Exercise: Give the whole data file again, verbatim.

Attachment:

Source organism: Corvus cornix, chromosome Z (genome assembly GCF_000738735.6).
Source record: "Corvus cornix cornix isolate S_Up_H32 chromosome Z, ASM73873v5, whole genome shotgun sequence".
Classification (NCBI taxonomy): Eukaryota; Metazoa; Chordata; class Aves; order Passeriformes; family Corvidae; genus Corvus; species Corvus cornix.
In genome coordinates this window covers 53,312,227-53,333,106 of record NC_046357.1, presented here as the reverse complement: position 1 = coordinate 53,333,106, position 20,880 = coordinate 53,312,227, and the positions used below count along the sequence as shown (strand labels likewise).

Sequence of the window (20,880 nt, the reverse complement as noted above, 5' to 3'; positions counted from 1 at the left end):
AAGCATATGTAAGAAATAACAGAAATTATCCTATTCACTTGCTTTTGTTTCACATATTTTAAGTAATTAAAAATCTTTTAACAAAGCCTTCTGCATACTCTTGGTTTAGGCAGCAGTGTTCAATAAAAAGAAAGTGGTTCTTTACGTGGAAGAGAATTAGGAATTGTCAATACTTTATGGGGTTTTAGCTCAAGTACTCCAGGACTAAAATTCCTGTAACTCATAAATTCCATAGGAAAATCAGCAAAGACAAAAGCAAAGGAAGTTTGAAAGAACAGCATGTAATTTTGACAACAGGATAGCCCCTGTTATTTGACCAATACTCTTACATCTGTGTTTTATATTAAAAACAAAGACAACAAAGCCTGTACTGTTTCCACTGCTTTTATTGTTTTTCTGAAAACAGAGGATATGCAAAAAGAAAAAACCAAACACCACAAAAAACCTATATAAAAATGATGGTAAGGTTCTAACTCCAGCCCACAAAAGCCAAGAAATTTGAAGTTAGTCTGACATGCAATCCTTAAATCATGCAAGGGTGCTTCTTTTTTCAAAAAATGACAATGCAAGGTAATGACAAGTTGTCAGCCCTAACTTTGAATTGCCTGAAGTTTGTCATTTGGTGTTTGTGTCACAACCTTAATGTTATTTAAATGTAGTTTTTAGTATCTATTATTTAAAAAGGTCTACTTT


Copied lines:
Source organism: Corvus cornix, chromosome Z (genome assembly GCF_000738735.6).
Source record: "Corvus cornix cornix isolate S_Up_H32 chromosome Z, ASM73873v5, whole genome shotgun sequence".
Classification (NCBI taxonomy): Eukaryota; Metazoa; Chordata; class Aves; order Passeriformes; family Corvidae; genus Corvus; species Corvus cornix.
In genome coordinates this window covers 53,312,227-53,333,106 of record NC_046357.1, presented here as the reverse complement: position 1 = coordinate 53,333,106, position 20,880 = coordinate 53,312,227, and the positions used below count along the sequence as shown (strand labels likewise).

Sequence of the window (20,880 nt, the reverse complement as noted above, 5' to 3'; positions counted from 1 at the left end):
AAGCATATGTAAGAAATAACAGAAATTATCCTATTCACTTGCTTTTGTTTCACATATTTTAAGTAATTAAAAATCTTTTAACAAAGCCTTCTGCATACTCTTGGTTTAGGCAGCAGTGTTCAATAAAAAGAAAGTGGTTCTTTACGTGGAAGAGAATTAGGAATTGTCAATACTTTATGGGGTTTTAGCTCAAGTACTCCAGGACTAAAATTCCTGTAACTCATAAATTCCATAGGAAAATCAGCAAAGACAAAAGCAAAGGAAGTTTGAAAGAACAGCATGTAATTTTGACAACAGGATAGCCCCTGTTATTTGACCAATACTCTTACATCTGTGTTTTATATTAAAAACAAAGACAACAAAGCCTGTACTGTTTCCACTGCTTTTATTGTTTTTCTGAAAACAGAGGATATGCAAAAAGAAAAAACCAAACACCACAAAAAACCTATATAAAAATGATGGTAAGGTTCTAACTCCAGCCCACAAAAGCCAAGAAATTTGAAGTTAGTCTGACATGCAATCCTTAAATCATGCAAGGGTGCTTCTTTTTTCAAAAAATGACAATGCAAGGTAATGACAAGTTGTCAGCCCTAACTTTGAATTGCCTGAAGTTTGTCATTTGGTGTTTGTGTCACAACCTTAATGTTATTTAAATGTAGTTTTTAGTATCTATTATTTAAAAAGGTCTACTTT